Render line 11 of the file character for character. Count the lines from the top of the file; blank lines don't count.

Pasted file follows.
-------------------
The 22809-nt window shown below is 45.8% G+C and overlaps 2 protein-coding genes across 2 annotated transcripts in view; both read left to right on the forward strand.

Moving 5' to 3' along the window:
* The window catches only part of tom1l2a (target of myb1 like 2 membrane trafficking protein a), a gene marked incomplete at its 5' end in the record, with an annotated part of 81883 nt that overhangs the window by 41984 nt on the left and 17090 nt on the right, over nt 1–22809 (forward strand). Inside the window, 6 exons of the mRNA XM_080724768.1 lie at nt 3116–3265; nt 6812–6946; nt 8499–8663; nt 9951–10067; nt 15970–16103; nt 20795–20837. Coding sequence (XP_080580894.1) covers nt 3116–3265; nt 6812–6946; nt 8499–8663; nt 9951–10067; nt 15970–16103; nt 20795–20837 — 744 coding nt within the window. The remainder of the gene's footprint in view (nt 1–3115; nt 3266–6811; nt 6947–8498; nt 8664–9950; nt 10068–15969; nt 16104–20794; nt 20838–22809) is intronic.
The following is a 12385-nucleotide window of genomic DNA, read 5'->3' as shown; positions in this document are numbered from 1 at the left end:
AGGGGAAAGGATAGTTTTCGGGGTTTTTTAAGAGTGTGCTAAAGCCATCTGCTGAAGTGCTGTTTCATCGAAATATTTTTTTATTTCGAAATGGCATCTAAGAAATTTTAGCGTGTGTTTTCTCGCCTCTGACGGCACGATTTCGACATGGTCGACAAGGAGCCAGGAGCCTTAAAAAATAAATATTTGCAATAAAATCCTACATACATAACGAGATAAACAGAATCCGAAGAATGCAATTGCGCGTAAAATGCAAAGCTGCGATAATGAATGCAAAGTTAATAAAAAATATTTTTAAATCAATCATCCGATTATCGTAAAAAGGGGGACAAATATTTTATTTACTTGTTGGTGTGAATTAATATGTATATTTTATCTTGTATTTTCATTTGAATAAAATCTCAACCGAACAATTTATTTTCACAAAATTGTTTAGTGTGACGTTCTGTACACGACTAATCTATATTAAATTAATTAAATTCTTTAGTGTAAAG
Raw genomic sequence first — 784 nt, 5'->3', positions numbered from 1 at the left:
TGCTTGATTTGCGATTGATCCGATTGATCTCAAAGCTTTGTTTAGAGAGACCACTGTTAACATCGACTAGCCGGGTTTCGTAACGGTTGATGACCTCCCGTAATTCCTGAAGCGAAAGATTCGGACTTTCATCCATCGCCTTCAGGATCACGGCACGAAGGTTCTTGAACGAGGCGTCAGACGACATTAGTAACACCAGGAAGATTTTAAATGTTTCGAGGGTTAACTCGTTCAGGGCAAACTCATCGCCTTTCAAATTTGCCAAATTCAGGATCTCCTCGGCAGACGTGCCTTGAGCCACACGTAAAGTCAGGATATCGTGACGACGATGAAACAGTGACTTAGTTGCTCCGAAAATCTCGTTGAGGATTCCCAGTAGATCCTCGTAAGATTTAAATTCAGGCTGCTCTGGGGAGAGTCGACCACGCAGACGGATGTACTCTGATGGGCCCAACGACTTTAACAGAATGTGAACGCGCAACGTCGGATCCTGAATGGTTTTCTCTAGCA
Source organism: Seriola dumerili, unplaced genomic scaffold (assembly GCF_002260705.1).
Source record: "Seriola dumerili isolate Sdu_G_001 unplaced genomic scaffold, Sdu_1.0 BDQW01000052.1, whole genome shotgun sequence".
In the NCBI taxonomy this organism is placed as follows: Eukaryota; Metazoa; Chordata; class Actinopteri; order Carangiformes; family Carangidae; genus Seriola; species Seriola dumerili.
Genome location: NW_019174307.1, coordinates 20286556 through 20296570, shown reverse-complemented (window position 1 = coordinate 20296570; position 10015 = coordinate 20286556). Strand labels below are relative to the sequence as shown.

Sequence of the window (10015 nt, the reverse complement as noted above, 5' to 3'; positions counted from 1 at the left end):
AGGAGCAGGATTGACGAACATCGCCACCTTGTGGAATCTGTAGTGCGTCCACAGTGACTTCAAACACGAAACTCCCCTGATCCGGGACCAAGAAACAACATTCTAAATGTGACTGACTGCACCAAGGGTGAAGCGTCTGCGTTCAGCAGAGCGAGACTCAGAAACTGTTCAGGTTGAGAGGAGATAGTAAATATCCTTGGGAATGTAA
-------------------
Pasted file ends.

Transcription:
Genome location: NW_019174307.1, coordinates 20286556 through 20296570, shown reverse-complemented (window position 1 = coordinate 20296570; position 10015 = coordinate 20286556). Strand labels below are relative to the sequence as shown.